Yes, absolutely, a tariff on Mexican goods would increase US consumer prices for those goods. Fortunately the US has multiple sources for said goods. Our GDP is so large that we can afford to be choosy about who we trade with, and can set conditions favorable to us. We could easily shift sources from Mexico to a plethora of other countries–including our own in many cases–until Mexico decides to patrol their own border and stop shipping their dregs of society to us. Paraphrasing the doctor, it’s going to hurt them a lot more than it’s going to hurt us. And, besides, who’s talking about demographics? I’m talking about–and Trump’s talking about– murderers, rapists, and other criminals. The only way to keep them out is to build a big, beautiful wall.

  2. Mr. Aziz, you are right. Immigrants do fill a need. The demand for illegal drugs in the US is high, and that need is filled by drug smugglers crossing the southern border. If you support free enterprise, you must make it easier for drug mules to cross. LOL

    The US sends millions in aid to Mexico. The easiest way to finance a new and improved barrier would be to subtract the cost from the federal aid.

    High fences must work. The Secret Service has proposed replacing the 6′ fence surrounding the White House with a new fence 11′ 7″ high. It is expected to be in place by 2018.

  3. Building a wall is a stupid idea. Completely unnecessary. To the contrary, let them enter the country with an ID and an Allien registration number. As long as they work for $10 an hour and pay taxes, the US is only gaining economically. If they commit a crime, send them back to Mexico. These people work hard for little money. What is wrong with them working and paying taxes in the US ?

    Instead of building expensive walls, the US government should employ more inspectors going to farms, construction sites etc checking whether all people working there also pay taxes. Enforcing taxation is more important than building stupid walls.

    Ultimately, people come to the US because the US Dollar is overvalued in comparison to other currencies. Lower the value of the Dollar and the Mexicans will stop coming. It is that simple.

    • Illegal aliens working for $10 an hour suck up way more taxpayer-provided benefits than taxes they pay. Do a web search on:

      “Benefits Paid and Taxes Received By Unlawful Immigrant Households, By Age of Head of Household”

      At every age illegal alien households cost US taxpayers more than twice as much as those illegals pay in taxes.

      Build a big, beautiful wall to stop the leeches.

      • If the illegal immigrants actually do productive work on the cheap, however, they are adding to the aggregate value of the country. For instance, my landlord paid some Mexicans sub-minimum wage to put new crap siding on the building I live in; it would have cost him four times as much to have regular workers do it. As a result he saved a pile of money which he can now use to tear down the house and build a cheeseglitz condo in its place, for the units of which he can charge dumb people from out of town yet bigger money, and then do the same thing elsewhere. His present tenants lose, of course, but they aren’t rich, so who cares? Meanwhile he supports Trump, so that the Mexicans can get thrown out before they can get anything besides their crap wages. Everyone should be happy.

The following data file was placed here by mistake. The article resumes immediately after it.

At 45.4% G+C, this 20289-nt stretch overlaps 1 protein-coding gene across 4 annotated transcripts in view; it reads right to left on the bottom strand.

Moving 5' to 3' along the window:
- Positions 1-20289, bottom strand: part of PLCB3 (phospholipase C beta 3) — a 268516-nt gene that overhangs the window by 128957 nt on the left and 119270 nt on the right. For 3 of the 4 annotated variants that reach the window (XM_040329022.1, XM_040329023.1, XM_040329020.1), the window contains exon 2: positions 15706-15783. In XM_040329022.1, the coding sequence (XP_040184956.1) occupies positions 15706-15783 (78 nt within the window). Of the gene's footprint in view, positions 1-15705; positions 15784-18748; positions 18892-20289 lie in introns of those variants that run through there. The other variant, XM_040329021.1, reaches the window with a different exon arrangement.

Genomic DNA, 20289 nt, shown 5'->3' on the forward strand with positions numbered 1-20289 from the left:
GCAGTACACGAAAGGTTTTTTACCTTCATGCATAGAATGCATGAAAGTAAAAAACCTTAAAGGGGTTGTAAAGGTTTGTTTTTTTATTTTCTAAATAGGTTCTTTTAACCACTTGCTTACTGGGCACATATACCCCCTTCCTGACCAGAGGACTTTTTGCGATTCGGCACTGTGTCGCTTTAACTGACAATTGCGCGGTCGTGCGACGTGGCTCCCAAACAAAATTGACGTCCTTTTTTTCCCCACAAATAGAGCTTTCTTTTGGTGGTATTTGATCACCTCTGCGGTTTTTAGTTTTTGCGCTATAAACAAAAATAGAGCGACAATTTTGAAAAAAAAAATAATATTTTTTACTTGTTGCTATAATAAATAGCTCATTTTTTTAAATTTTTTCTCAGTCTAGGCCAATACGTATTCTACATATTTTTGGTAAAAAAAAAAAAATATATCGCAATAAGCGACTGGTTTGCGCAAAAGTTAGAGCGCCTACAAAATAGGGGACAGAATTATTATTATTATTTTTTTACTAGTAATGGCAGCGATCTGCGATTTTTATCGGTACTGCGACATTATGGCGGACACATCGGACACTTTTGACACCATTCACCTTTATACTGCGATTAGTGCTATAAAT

• Your landlord got a sweet deal thanks to US taxpayers. Meanwhile your landlord supports Obama because he wants to keep those sweet, taxpayer-funded illegals rolling in so he can keep on getting that work done on the cheap. And Obama complies by offering work permits to millions of illegal immigrants. And almost certainly your landlord is supporting Hillary because she’ll continue Obama’s actions welcoming illegal aliens.

        • The link gives us the results of a study conducted by the Institute on Taxation and Economic Policy. From their website, we are told they use the same models as the Congressional Budget Office.

          And yet, they come to entirely different conclusions. Hmm…

  4. Is this guy serious? I live in what used to be an all-White area in SoCal, it was sweet! Now, blacks and browns have taken over, the result? Crime, graffiti; they literally crap in their own nest by throwing litter everywhere (the few remaining Whites are always cleaning it up), illegals selling tamales shouting “tamales!” at the top of their lungs at least five times a day, bass from their fancy rides rattling your windows; it’s a multicultural hellhole. Now, I don’t mind what color my neighbors are, per se, if they’re cool, but they don’t speak English and hang Raiders banners from their balconies, making the area look more trashier. I’m sure the author is probably living large writing his no-borders b.s. from a comfy White enclave. Make a little more room, Northwest Front, I’s a comin!

  5. What a load of hogwash.
    If walls didn’t work then many countries wouldn’t have them.
    That includes the Vatican.
    And it’s not just about building a wall and leaving it unguarded.
    You also have to have people guarding it so people don’t grapple over or dig under.
    It would be far easier to patrol a real wall than it is to patrol a fence that they can dig under,cut through,climb over or just drive right over.
    A big beautiful 25 foot wall that is also 6 feet underground would work wonderfully and it would cost peanuts compared to the amount of the money than the government throws away.

    • People and countries do irrational things all the time. You’re not addressing the FACTS of opportunity cost. And what would it even achieve? Shutting people out who can work to grow the U.S. economy??? It just doesn’t make any sense.

      • In a country with over 50% of first generation legal immigrants on welfare and over 34% of second generation legal immigrants on welfare and stagnant wadges for 80% of all workers, is it any wonder that irregular migration is a concern and needs to be controlled. Build the Wall…